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Judge refuses to halt Kapok Tree liquidation

A bankruptcy judge refused Wednesday to protect the Kapok Tree restaurant from its creditors any longer. Earlier this year, Judge Thomas Baynes dismissed the case from bankruptcy court after three plans to reorganize and pay back the creditors had failed. The judge's action left some creditors worried that they will never get their money back.

On Wednesday, they asked the judge to take the Clearwater restaurant back under the court's protection until it could be marketed and sold for its full value.

Attorney Norman Davidson, who represents unsecured creditors owed at least $1.2-million by the restaurant company, told the judge he fears his clients would not get their money if the court did not keep the restaurant corporation under its protection and that only large creditors would be repaid.

One big creditor, Kentucky Central Life Insurance Co., which is owed more than $1.8-million on a mortgage against the Kapok Tree, is asking a circuit judge to foreclose on the property so that it will be sold and the insurance company can get its money.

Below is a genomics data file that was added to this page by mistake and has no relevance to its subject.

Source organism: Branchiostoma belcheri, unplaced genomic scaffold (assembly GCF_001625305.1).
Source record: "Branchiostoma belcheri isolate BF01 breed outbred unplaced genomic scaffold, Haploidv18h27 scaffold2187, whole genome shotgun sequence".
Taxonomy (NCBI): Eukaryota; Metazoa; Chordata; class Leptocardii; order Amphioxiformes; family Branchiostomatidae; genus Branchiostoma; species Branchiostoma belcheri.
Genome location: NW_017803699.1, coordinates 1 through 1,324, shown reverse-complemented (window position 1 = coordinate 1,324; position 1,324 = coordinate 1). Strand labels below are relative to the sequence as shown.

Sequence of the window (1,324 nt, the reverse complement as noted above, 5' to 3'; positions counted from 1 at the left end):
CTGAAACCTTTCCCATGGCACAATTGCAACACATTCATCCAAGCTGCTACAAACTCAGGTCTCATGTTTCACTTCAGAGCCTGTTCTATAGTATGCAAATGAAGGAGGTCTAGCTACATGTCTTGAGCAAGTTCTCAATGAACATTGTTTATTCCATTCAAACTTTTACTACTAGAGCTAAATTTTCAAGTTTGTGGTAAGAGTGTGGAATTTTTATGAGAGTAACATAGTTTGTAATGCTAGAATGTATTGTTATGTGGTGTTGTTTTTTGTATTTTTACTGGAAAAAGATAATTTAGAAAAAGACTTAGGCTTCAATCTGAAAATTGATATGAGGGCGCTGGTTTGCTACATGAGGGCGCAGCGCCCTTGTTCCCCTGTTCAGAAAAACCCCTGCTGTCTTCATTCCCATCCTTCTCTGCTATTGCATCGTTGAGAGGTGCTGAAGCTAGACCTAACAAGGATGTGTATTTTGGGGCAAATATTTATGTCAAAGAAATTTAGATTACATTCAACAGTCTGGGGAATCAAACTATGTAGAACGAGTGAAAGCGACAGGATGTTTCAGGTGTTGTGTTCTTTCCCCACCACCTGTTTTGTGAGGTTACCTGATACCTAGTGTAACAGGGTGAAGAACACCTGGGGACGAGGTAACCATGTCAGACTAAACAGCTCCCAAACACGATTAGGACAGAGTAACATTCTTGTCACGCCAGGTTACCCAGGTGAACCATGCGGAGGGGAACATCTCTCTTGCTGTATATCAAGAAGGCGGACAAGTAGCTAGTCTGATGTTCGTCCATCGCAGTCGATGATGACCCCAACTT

If that happens, Davidson said, the restaurant will sell for far less than the $3.2-million at which it has been appraised, and "my clients are going to get wiped out, and Kentucky Central is going to end up with everything."

Despite the protests, Baynes refused to take the case back.

"I will tell you right now it's going to stay dismissed," he said.

That leaves the door open for Kentucky Central to finish foreclosure on the seven-acre parcel on McMullen-Booth Road. If the foreclosure is successful, the property will be auctioned off at the courthouse.

If there is any money left after Kentucky Central is paid its share, the remaining money will go toward paying unsecured creditors. Any money remaining after that would be distributed among the 1,700 shareholders in the company, said former company president Aaron Fodiman.

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